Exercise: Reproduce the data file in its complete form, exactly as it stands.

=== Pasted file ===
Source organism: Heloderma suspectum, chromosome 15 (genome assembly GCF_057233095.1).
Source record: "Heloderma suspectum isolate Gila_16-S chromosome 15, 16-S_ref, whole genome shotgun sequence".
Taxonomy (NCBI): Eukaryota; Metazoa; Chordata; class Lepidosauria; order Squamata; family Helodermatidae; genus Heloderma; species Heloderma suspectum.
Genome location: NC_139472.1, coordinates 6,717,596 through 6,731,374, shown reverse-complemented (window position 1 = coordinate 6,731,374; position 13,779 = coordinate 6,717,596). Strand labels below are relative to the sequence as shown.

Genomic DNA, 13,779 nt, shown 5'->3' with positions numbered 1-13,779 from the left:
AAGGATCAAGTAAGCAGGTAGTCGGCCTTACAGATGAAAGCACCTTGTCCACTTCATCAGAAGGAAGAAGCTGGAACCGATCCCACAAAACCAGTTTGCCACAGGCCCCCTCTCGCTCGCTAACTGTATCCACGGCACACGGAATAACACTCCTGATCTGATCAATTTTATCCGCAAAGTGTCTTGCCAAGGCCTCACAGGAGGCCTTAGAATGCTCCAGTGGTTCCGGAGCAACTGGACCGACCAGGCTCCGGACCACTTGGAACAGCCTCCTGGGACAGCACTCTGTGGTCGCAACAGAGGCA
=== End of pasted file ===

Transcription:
Source organism: Heloderma suspectum, chromosome 15 (genome assembly GCF_057233095.1).
Source record: "Heloderma suspectum isolate Gila_16-S chromosome 15, 16-S_ref, whole genome shotgun sequence".
Taxonomy (NCBI): Eukaryota; Metazoa; Chordata; class Lepidosauria; order Squamata; family Helodermatidae; genus Heloderma; species Heloderma suspectum.
Genome location: NC_139472.1, coordinates 6,717,596 through 6,731,374, shown reverse-complemented (window position 1 = coordinate 6,731,374; position 13,779 = coordinate 6,717,596). Strand labels below are relative to the sequence as shown.

Genomic DNA, 13,779 nt, shown 5'->3' with positions numbered 1-13,779 from the left:
AAGGATCAAGTAAGCAGGTAGTCGGCCTTACAGATGAAAGCACCTTGTCCACTTCATCAGAAGGAAGAAGCTGGAACCGATCCCACAAAACCAGTTTGCCACAGGCCCCCTCTCGCTCGCTAACTGTATCCACGGCACACGGAATAACACTCCTGATCTGATCAATTTTATCCGCAAAGTGTCTTGCCAAGGCCTCACAGGAGGCCTTAGAATGCTCCAGTGGTTCCGGAGCAACTGGACCGACCAGGCTCCGGACCACTTGGAACAGCCTCCTGGGACAGCACTCTGTGGTCGCAACAGAGGCA